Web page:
Hotel occupancy normally at 60 percent or 70 percent this time of year has slipped to an average of 30 percent, Apichart said. But hotels in the protest zone were far below the average. Retailers and hotels in the area say they have lost tens of millions of dollars.

“You cannot stay here,” a staffer in the InterContinental’s lobby told a lone group of Egyptian guests who were due to check-out the following morning but were being transferred to a Marriott away from the protest zone.

One of them, Walid Moustafa, a Cairo gem dealer, said he wasn’t bothered by the protesters but found the relocation an inconvenience.

“It’s been a little bit noisy. But the Red Shirts were very nice,” he said. “They allowed our taxis to come through. I think it’s safe — just don’t stay in this hotel.”

Down the street, men dressed in black who serve as guards for the Red Shirts manned razor-wired checkpoints — some in bulletproof vests. One section of pavement down the street from the Four Seasons was devoted to an arsenal of crude weaponry where Red Shirts sharpened hundreds of long bamboo rods and piled them into tall stacks. Broken up pavement stones were heaped in other piles.

“This could blow up any minute. Anybody that’s here is here at their own risk,” said 63-year-old American David M. McCollum, a Vietnam War veteran from Washington state who like many tourists brought his camera to the protest zone.

“Oh yeah, that’s a Kodak moment,” he said, snapping a picture as riot police gathered near Silom Road.

Four Seasons general manager Rainer Stampfer said occupancy was “absolutely minimal” and the hotel was not accepting any bookings until Monday. At lunchtime, the hotel’s normally bustling lobby was empty with no one at the front desk.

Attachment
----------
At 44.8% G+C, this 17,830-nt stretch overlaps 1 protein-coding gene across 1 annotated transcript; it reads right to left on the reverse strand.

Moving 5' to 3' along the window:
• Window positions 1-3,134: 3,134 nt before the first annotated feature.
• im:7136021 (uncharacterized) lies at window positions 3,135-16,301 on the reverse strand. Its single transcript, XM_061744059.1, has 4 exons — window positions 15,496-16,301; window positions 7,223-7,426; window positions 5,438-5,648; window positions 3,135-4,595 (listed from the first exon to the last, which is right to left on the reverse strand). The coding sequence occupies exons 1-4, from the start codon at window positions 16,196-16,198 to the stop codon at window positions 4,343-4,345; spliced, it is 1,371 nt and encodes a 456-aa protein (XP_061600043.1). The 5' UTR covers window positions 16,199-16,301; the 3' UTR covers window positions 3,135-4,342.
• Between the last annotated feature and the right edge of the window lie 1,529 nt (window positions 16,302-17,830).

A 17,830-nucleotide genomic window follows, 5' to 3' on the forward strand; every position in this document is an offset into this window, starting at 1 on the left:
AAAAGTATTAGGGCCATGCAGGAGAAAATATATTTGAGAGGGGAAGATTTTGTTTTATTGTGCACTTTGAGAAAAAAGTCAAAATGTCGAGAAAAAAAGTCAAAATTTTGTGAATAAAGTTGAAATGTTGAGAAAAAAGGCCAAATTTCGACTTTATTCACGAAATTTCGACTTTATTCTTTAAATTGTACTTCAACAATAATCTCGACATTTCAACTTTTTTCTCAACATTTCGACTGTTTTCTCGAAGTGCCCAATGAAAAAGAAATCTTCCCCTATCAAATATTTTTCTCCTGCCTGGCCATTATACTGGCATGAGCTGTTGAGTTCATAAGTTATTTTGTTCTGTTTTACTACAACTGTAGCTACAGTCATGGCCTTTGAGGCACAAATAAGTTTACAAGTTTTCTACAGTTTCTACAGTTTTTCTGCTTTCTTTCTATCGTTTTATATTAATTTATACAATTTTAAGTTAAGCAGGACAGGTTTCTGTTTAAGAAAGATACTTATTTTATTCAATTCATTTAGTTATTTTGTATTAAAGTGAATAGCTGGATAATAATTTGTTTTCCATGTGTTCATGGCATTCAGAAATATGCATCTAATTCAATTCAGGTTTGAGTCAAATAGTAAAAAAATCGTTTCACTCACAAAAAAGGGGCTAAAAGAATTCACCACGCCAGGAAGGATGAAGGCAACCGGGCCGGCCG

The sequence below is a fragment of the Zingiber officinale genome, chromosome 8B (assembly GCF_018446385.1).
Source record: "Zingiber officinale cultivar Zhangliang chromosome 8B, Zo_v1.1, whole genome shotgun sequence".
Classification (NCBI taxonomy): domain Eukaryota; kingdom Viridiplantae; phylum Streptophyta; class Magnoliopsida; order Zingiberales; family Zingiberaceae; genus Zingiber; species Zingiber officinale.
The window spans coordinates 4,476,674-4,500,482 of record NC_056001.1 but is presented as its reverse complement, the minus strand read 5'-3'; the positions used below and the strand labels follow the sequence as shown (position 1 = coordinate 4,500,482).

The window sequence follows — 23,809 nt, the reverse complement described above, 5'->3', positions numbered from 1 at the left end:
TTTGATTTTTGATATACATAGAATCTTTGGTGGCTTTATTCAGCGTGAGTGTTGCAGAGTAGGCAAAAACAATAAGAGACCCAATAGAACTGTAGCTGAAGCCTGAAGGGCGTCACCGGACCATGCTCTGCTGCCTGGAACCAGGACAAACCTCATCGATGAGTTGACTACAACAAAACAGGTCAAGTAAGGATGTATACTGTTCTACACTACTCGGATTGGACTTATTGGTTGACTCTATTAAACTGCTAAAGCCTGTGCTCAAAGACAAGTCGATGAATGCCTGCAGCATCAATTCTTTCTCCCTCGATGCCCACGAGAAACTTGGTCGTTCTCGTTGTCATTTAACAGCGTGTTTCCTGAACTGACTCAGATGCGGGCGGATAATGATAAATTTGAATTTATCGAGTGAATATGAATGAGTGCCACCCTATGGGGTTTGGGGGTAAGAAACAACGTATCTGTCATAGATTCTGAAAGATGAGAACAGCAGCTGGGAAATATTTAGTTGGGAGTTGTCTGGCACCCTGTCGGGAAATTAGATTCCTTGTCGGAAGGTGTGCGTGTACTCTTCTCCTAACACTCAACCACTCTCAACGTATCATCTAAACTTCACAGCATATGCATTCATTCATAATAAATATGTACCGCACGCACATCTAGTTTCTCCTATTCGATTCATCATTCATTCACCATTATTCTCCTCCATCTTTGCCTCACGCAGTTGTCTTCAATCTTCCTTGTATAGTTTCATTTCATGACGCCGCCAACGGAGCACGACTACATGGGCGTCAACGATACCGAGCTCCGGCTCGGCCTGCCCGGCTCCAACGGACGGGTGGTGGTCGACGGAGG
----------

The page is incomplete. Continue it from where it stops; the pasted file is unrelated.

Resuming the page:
“We have prepared hotel limousines to escort existing guests who wish to stay at a different hotel. We recommend that they stay elsewhere.”

Like all hotels in the area, the Four Seasons has put up metal barricades to block protesters from spilling in. But it has not been able to escape the stench of about 30 portable toilets trucked in for the protesters.

“The mobile toilets next to our hotel send out a really bad smell,” said one of the hotel’s reservations agents, Pratchaya Kanphairee, who said they have asked protesters not to hang their drying laundry on the hotel’s gates to no avail.

The Red Shirt protesters are demanding that Prime Minister Abhisit Vejjajiva call early elections.

The protesters consist mainly of poor rural supporters of former Prime Minister Thaksin Shinawatra and pro-democracy activists who opposed the military coup that ousted him in 2006.

They believe Abhisit’s government is illegitimate because it came to power through a parliamentary vote after disputed court rulings ousted two elected, pro-Thaksin administrations. The conflict has been characterized by some as class warfare, pitting the country’s vast rural poor against an elite that has traditionally held power.

They have hung a giant banner between two shuttered shopping malls that apologizes in English to Bangkok’s foreign visitors: “Welcome to Thailand. We Just Want Democracy.”